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Kenneth Chase traces the history of firearms from their invention in China in the 1100s to the 1700s, when European firearms had become clearly superior. In Firearms, Chase asks why it was the Europeans who perfected firearms, not the Chinese, and answers this question by looking at how firearms were used throughout the world. Early firearms were restricted to infantry and siege warfare, limiting their use outside of Europe and Japan. Steppe and desert nomads imposed a different style of warfare on the Middle East, India, and Chinaa style incompatible with firearms. By the time that better firearms allowed these regions to turn the tables on the nomads, Japan's self-imposed isolation left Europe with no rival in firearms design, production, or use, with lasting consequences. After earning his doctorate from Harvard in the area of East Asian Languages and Civilizations and traveling extensively in Asia, Kenneth Chase pursued a career in the law. His interest in history endures unabated, however, and after nine years of research on firearms, he is now working on a history of international trade in the Indian Ocean region in the 1300s and 1400s.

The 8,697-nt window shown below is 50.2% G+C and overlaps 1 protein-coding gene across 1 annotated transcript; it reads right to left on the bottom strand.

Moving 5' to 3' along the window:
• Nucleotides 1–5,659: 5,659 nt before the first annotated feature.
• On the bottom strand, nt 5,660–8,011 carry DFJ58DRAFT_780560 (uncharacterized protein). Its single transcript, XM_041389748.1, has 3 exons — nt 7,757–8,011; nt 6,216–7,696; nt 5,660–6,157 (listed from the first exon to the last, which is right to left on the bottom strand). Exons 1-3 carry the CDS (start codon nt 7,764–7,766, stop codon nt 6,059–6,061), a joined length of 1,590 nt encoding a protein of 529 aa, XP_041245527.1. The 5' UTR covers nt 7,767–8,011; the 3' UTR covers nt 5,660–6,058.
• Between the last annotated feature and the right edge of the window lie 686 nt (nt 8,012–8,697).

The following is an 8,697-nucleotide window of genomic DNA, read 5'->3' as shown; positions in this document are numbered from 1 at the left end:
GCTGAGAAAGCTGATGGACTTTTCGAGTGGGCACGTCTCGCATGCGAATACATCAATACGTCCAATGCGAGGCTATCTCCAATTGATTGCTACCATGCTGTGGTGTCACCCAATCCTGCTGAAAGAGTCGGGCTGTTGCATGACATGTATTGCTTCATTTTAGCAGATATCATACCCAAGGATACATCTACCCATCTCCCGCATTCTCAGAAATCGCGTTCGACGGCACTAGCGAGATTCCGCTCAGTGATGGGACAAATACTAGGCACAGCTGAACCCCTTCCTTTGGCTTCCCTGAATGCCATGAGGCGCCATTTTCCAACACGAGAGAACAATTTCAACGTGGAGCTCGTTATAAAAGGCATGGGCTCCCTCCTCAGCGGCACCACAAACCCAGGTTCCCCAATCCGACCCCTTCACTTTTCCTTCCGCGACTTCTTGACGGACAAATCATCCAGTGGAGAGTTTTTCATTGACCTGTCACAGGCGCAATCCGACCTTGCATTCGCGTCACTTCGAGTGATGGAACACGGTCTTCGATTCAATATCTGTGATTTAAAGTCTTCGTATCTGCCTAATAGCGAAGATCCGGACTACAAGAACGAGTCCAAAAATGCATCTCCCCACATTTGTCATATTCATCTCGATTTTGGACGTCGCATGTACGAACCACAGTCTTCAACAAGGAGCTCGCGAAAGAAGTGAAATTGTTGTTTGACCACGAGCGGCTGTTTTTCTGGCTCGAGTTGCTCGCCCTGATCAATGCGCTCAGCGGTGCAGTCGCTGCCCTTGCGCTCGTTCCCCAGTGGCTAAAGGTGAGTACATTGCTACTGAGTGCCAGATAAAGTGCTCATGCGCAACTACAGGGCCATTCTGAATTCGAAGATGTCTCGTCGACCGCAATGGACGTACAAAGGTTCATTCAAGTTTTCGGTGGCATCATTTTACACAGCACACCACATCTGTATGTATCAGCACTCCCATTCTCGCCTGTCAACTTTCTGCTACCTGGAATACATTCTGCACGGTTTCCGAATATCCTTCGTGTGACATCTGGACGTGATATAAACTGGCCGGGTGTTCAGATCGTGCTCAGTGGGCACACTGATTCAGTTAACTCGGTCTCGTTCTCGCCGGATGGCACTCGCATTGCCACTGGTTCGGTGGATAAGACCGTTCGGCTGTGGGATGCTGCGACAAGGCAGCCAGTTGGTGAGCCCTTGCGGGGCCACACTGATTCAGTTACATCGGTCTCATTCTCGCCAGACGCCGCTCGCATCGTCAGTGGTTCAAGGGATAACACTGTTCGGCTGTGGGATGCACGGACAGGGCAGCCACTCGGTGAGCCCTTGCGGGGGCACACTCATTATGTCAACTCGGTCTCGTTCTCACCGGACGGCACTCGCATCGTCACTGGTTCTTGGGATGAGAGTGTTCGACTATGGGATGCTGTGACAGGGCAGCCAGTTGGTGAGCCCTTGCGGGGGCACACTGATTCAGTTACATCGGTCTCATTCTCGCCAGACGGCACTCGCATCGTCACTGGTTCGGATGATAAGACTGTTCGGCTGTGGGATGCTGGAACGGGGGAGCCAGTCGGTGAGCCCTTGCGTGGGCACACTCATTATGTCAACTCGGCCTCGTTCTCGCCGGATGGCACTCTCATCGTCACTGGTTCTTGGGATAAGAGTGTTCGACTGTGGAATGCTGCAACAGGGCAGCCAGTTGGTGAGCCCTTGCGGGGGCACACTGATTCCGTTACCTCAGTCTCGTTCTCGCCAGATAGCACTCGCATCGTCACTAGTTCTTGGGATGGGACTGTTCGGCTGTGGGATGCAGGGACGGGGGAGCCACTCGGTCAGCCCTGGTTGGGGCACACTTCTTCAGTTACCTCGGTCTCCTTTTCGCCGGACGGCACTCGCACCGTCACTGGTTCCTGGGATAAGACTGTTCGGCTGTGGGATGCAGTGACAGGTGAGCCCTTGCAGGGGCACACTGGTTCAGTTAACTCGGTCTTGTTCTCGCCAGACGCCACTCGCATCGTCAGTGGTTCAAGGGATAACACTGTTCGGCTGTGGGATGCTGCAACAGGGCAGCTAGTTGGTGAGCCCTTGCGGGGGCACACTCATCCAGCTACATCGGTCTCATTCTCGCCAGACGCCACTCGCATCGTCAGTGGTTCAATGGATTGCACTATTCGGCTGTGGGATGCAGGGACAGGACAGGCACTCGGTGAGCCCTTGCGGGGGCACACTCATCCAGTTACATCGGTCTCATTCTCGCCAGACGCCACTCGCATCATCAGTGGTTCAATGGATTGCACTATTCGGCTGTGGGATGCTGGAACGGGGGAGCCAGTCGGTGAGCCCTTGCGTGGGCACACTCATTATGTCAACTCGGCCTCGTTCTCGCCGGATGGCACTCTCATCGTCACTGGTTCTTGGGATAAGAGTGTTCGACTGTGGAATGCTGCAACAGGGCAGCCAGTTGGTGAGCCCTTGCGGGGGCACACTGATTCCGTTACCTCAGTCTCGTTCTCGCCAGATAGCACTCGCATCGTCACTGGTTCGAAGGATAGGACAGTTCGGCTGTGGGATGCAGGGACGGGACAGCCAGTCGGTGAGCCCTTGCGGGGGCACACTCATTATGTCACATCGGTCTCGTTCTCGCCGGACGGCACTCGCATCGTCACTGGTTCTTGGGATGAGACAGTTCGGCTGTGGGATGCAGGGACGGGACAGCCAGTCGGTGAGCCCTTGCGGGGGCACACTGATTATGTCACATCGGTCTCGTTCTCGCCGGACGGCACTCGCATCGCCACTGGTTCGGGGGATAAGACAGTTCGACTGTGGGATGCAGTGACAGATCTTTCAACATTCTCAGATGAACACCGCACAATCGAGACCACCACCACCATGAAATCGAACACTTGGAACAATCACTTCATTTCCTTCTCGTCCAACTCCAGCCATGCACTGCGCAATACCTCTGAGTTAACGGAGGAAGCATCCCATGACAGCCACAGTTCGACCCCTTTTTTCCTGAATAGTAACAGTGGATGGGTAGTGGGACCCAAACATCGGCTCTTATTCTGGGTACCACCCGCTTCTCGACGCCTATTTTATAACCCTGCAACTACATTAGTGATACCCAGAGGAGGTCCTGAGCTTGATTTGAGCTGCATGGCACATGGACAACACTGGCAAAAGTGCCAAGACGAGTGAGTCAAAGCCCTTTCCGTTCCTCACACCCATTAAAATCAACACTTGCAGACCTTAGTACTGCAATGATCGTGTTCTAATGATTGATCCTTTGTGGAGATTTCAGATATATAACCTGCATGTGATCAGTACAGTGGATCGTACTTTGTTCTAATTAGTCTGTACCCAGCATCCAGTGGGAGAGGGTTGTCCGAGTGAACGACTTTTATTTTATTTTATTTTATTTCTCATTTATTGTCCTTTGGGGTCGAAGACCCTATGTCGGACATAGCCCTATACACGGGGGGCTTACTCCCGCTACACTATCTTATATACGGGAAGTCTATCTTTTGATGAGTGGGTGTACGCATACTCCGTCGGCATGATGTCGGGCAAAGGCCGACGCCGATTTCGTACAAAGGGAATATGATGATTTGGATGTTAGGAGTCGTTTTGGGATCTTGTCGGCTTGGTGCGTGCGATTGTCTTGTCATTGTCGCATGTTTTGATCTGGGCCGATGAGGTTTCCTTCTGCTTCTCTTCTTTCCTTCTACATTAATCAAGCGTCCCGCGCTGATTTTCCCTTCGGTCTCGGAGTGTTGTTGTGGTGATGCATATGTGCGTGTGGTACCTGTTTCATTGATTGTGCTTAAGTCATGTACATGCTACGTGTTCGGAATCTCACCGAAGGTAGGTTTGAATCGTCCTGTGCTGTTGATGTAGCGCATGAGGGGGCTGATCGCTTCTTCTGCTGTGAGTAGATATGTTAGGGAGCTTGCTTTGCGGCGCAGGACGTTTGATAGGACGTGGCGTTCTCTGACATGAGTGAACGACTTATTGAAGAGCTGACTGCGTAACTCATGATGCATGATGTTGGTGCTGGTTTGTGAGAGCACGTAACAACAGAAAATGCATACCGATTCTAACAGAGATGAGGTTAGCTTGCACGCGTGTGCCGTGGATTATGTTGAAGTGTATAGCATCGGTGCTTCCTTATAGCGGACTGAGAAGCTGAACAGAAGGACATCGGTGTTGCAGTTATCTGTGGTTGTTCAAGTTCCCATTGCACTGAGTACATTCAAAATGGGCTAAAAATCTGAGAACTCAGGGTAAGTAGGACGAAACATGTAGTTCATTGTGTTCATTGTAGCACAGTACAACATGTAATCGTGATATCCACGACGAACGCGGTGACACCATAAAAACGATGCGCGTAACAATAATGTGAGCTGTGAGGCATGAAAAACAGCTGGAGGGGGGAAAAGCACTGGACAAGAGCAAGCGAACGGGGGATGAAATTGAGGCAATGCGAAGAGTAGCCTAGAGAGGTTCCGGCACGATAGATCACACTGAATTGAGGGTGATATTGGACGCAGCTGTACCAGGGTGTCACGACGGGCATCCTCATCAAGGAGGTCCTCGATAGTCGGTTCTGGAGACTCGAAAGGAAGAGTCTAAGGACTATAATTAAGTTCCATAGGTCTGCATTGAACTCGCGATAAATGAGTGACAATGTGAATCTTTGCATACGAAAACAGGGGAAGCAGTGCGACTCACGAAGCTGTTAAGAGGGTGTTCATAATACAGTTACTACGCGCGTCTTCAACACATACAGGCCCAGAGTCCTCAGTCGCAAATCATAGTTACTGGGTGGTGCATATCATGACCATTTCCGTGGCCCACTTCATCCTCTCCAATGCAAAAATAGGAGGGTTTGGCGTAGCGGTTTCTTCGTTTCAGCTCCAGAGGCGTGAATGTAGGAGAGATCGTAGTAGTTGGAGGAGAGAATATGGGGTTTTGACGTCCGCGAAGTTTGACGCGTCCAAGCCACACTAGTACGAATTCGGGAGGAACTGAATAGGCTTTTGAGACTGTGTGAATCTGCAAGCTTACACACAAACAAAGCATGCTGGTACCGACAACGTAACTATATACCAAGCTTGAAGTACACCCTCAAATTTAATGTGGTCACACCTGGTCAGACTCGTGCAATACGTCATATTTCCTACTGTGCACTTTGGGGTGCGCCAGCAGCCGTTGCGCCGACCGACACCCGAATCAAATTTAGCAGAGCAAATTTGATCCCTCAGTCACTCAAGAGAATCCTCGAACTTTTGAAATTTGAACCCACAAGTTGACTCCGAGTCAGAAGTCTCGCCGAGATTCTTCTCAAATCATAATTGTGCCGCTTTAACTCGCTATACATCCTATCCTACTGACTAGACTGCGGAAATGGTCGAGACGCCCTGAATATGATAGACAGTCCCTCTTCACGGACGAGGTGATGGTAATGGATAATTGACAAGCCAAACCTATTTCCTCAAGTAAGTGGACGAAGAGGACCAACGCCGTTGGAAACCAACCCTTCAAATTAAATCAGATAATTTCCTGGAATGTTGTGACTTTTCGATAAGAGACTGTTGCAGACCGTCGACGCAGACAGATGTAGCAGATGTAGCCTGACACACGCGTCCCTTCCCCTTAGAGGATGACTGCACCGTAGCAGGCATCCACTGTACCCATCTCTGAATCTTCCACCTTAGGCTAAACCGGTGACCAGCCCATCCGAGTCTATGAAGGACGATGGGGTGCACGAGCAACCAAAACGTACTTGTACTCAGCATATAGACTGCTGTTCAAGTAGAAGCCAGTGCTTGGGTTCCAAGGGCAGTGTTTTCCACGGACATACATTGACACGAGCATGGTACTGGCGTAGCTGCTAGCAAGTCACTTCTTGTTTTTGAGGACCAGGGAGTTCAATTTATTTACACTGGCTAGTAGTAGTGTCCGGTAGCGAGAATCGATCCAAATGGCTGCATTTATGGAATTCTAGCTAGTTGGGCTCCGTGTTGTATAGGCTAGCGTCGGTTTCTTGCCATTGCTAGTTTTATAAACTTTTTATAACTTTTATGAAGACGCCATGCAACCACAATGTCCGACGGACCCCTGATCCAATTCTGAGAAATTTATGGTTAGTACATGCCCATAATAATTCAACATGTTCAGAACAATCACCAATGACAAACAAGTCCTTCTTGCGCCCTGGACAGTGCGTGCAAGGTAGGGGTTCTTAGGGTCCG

|Publisher:||Cambridge University Press|
|Edition description:||New Edition|
|Product dimensions:||5.98(w) x 8.98(h) x 0.83(d)|
Table of Contents
Introduction: The Oikoumene; The Steppe; The Desert; Logistics; Cavalry; Firearms; China to 1500: The invention of firearms; The rise of the Ming; The Ming military; The Hongwu campaigns; The Yongle campaigns; Vietnam; The South Seas; Tumu; Europe: The introduction of firearms; Sieges and battles; Geography; Guns and horses; Guns and ships; Guns and bows; Eastern Europe; The Americas; Western Islamdom: Turkey; The Ottoman military; The Balkans; The Mediterranean; Ottoman success; Egypt; The Mamluk military; Mamluk warfare; Marj Dabiq; Mamluk failure; The Maghrib; Sub-Saharan Africa; Eastern Islamdom: Iran; The Safavid military; Azarbayjan; Khurasan; Safavid success or failure?; India; The Afghans; The Mughals; The Portuguese; Southeast Asia; China From 1500: Foreign firearms; New Chinese firearms; Institutional change; Japanese pirates; The Great Wall; Wagons; The fall of the Ming; The Qing dynasty; Korea and Japan: Korea; Japan; Tanegashima; Nobunaga; Unification; The first invasion of Korea; The Korean response; The second invasion of Korea; The Tokugawa; Conclusion: Firearms after 1700; The world after 1700; Wagons and pikes; Firearms and nomads.